Tapas and home-cooked meals an important part of Spanish culture
Special to the Post Independent
Glenwood Springs, Colorado CO
To many people, San Sebastian, Spain, is known for its food. Before departing for my year abroad, countless people raved to me about the outstanding food I would have the chance to experience, and they were all right. The food in Basque Country and Spain is deliciously unique.
Tapas, or pintxos in Basque Country, were new words to me when I first arrived in Spain almost six months ago. But it didn’t take long to learn about this defining part in the Spanish culture.
Through the streets of San Sebastian there are countless bars and restaurants decorated with colorful and appetizing pintxos and ham legs hanging from the ceiling.
A pintxo is basically a small portion of meat, fish or vegetables, often served with bread. In the states, they are roughly the equivalent of appetizers.
I love going out for pintxos on weekends with other foreigners visiting San Sebastian. We have a great time walking up and down the streets of Parte Vieja, the old town, peering into all the store fronts. When we see a lively place with lots of napkins on the floor, we head in for a pintxo, knowing it must be good.
On many nights, we bounce from place to place until our stomachs can’t hold any more food.
Some of the most celebrated pintxos are fried octopus, calamari in black ink, tortilla de pata (potato omelet), croquetas, mushrooms, sirloin steak, or suckling pig soaked in red wine. In addition to many common pintxos, many places have their own unique creations.
After pintxos, we often get a dessert crepe and enjoy it while walking along the beach.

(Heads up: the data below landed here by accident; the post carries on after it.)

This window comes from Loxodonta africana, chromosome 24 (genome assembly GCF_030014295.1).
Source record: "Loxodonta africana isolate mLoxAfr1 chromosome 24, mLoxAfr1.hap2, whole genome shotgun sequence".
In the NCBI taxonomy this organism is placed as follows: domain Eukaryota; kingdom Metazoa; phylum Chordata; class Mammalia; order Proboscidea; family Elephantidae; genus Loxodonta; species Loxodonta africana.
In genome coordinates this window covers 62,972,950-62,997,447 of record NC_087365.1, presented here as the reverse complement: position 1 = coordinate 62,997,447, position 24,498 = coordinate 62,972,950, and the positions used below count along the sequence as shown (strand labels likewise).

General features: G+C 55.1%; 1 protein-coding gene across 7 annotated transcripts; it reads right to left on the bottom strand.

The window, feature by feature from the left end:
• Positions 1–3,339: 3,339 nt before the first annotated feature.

As fun and unique as tapas are, locals usually only indulge on special occasions or with some co-workers before heading home for dinner. Meals are a very important part in the culture and are shared with your family.
Our days in the household revolve around our 2 p.m. lunch and 9 p.m. dinner. We go about our days as we please as long as we return home for lunch and dinner with the whole family.
The food normally prepared is both filling and abundant. Ham and olive oil are probably the most important ingredients in every meal.
Just as it would in the states, the meals in each household vary. Some of the common meals I’ve noticed are tortilla de pata (omelet), rice, fish, fried eggs (for dinner) with potato chips, a mix of vegetables and small bits of ham.
We have a loaf of bread at every meal and fruit or yogurt for dessert. The Basque don’t cook with very many spices, and they love meats and vegetables.
Because almost everything we eat is grown in Spain, we eat what is being harvested that season. The food prepared is much more seasonal than in the United States, where we expect everything year-round.
There are several new foods and ways of eating them I’ve been introduced to while living in this Spanish city on the Atlantic Ocean – items that were never available to me in Glenwood Springs.
I have tried many things and am thankful for this outstanding opportunity as an exchange student in Spain.
Rachel Matheson, 16, is spending her junior year on a Rotary Youth Exchange trip to San Sebastian, Spain, sponsored by the Sunrise Rotary and Club Rotario. Her column, “Rotary Traveler,” appears on the third Tuesday of the month.
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